School Days ($5 Special)

SKU: EK36975
Label:
Epic
Category:
Fusion
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"Every pro electric-bass player and their mothers wore out the grooves of this record when it first came out, trying to cop Clarke's speedy, thundering, slapped-thumb bass licks. Yet ultimately, it was Clarke's rapidly developing compositional skills that made this album so listenable and so much fun for the rest of us, then and now. The title track not only contributed a killer riff to the bass vocabulary; it is a cunningly organized piece of music with a well-defined structure. Moreover, Clarke follows his calling card with two tunes that are even more memorable -- the sauntering ballad "Quiet Afternoon" and an ebullient, Brazilian percussion-laced number with a good string arrangement and a terrific groove, "The Dancer." Clarke also brings out the standup bass for a soulful acoustic dialogue with John McLaughlin on "Desert Song." Evidently enthused by their leader's material, David Sancious (keyboards) and Raymond Gomez (guitars) deliver some of their best solos on records -- and with George Duke on hand on one cut, you hear some preliminary flickerings of Clarke's ventures into the commercial sphere. But at this point in time, Clarke was triumphantly proving that it was possible to be both good and commercial at the same time." - All Music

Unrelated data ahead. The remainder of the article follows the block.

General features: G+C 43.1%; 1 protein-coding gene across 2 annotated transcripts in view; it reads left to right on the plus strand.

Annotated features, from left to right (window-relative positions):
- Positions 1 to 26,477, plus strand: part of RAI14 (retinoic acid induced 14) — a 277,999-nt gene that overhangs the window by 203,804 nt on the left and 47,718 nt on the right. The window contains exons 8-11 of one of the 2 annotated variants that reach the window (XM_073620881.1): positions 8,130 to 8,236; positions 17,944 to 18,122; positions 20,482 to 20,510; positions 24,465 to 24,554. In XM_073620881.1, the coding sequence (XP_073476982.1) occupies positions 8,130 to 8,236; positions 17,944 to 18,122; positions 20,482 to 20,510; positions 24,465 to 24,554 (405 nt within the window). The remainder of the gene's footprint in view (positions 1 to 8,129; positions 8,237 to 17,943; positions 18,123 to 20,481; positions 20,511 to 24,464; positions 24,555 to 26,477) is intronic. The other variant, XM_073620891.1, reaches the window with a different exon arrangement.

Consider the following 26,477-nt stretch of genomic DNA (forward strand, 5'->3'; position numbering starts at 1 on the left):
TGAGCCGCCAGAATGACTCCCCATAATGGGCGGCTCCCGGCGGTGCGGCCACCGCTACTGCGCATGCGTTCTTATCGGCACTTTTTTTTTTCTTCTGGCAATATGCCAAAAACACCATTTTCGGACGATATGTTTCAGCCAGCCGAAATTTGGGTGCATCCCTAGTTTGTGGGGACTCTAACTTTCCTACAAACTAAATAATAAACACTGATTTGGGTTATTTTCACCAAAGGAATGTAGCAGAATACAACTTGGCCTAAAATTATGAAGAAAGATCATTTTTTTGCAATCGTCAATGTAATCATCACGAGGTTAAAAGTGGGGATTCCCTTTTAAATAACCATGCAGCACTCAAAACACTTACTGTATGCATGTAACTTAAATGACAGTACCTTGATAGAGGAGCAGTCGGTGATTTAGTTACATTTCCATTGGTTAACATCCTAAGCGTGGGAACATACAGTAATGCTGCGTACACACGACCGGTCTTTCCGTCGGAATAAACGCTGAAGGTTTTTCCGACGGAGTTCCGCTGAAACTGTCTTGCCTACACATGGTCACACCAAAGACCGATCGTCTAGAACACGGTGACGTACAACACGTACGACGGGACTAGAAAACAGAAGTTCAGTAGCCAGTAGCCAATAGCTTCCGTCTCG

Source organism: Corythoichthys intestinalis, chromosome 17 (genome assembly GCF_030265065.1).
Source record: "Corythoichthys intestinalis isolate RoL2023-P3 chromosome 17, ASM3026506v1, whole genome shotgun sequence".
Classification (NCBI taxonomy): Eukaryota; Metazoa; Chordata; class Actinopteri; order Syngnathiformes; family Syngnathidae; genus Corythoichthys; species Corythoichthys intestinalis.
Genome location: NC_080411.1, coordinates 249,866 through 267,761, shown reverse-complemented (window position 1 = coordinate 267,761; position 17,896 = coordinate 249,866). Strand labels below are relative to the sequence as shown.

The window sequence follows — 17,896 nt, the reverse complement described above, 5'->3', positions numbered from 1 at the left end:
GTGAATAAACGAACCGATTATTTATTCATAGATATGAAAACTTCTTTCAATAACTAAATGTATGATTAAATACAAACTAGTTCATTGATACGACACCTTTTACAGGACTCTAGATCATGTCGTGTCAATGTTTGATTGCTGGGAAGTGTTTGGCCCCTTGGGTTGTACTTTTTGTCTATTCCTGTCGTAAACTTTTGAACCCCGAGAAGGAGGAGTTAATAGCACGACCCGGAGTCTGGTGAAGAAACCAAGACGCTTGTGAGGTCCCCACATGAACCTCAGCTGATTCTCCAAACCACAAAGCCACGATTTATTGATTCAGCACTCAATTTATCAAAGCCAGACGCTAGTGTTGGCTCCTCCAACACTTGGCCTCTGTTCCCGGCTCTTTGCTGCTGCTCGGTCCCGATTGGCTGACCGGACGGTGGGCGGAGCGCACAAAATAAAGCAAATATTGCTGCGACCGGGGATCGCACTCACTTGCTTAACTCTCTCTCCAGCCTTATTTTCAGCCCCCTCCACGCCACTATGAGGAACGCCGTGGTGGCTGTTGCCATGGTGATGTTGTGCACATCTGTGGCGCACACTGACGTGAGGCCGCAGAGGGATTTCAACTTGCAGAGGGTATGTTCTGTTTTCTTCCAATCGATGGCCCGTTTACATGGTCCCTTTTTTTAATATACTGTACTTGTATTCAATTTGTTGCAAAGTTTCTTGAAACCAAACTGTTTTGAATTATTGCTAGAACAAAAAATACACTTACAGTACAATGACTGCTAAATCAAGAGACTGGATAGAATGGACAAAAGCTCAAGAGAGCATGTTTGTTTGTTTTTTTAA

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  • This 2CD is perhaps the band's crowning achievement. You can even perceive this to be their "Lamb" so to speak. Extremely ambitious work firmly implanted in the neo-prog style but with lots of cool intricacies. Peter Nicholls and Co. take it to the next level on this one.
    $16.00
  • One of the best US prog metal. Firmly rooted in the Dream Theater sound.
    $5.00
  • Latest album from this UK band that used to embrace doom metal but ultimately morphed into a Pink Floyd inspired band with metal influences. This time around the band continues to ramp up the atmosphere quotient and seems to downplay the metal aspects. So what we have here is a heavy version of Radiohead or Porcupine Tree. An easy recommendation but if you are looking for metal stay away. Great album now available at a midline price.